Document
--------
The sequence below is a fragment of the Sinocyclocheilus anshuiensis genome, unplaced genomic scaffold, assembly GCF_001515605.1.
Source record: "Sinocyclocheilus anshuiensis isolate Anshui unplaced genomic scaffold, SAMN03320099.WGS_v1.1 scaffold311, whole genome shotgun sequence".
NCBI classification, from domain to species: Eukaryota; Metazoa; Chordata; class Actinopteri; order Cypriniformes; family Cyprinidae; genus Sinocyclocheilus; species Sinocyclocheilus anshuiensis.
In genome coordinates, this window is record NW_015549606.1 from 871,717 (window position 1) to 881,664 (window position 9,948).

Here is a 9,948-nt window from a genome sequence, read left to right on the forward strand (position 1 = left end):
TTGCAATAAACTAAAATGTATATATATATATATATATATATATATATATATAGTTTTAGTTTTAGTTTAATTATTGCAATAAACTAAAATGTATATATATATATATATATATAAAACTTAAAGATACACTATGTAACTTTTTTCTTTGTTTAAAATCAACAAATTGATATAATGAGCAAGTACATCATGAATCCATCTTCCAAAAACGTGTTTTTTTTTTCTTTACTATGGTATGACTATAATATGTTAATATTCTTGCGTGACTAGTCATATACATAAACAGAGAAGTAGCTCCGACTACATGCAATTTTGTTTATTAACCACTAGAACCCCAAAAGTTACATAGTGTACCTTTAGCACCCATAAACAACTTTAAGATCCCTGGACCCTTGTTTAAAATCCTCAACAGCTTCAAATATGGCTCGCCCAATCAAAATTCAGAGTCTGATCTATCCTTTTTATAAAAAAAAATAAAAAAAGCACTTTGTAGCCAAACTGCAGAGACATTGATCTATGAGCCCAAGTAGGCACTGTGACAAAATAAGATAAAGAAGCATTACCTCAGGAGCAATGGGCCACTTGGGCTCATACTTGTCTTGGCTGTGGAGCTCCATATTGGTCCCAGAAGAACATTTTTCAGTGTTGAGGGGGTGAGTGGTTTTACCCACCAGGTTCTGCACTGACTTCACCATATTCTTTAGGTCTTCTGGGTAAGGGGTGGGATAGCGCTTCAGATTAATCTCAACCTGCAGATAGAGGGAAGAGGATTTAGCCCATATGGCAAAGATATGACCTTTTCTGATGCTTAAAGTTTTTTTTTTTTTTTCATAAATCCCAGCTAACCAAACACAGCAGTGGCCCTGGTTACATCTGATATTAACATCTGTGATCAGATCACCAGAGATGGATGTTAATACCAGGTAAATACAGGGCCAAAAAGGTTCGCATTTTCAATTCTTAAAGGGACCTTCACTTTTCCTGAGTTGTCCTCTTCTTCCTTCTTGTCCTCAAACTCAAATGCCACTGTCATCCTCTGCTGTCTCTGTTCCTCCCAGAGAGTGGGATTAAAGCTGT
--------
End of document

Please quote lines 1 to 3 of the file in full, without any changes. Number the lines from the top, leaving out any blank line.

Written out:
The sequence below is a fragment of the Sinocyclocheilus anshuiensis genome, unplaced genomic scaffold, assembly GCF_001515605.1.
Source record: "Sinocyclocheilus anshuiensis isolate Anshui unplaced genomic scaffold, SAMN03320099.WGS_v1.1 scaffold311, whole genome shotgun sequence".
NCBI classification, from domain to species: Eukaryota; Metazoa; Chordata; class Actinopteri; order Cypriniformes; family Cyprinidae; genus Sinocyclocheilus; species Sinocyclocheilus anshuiensis.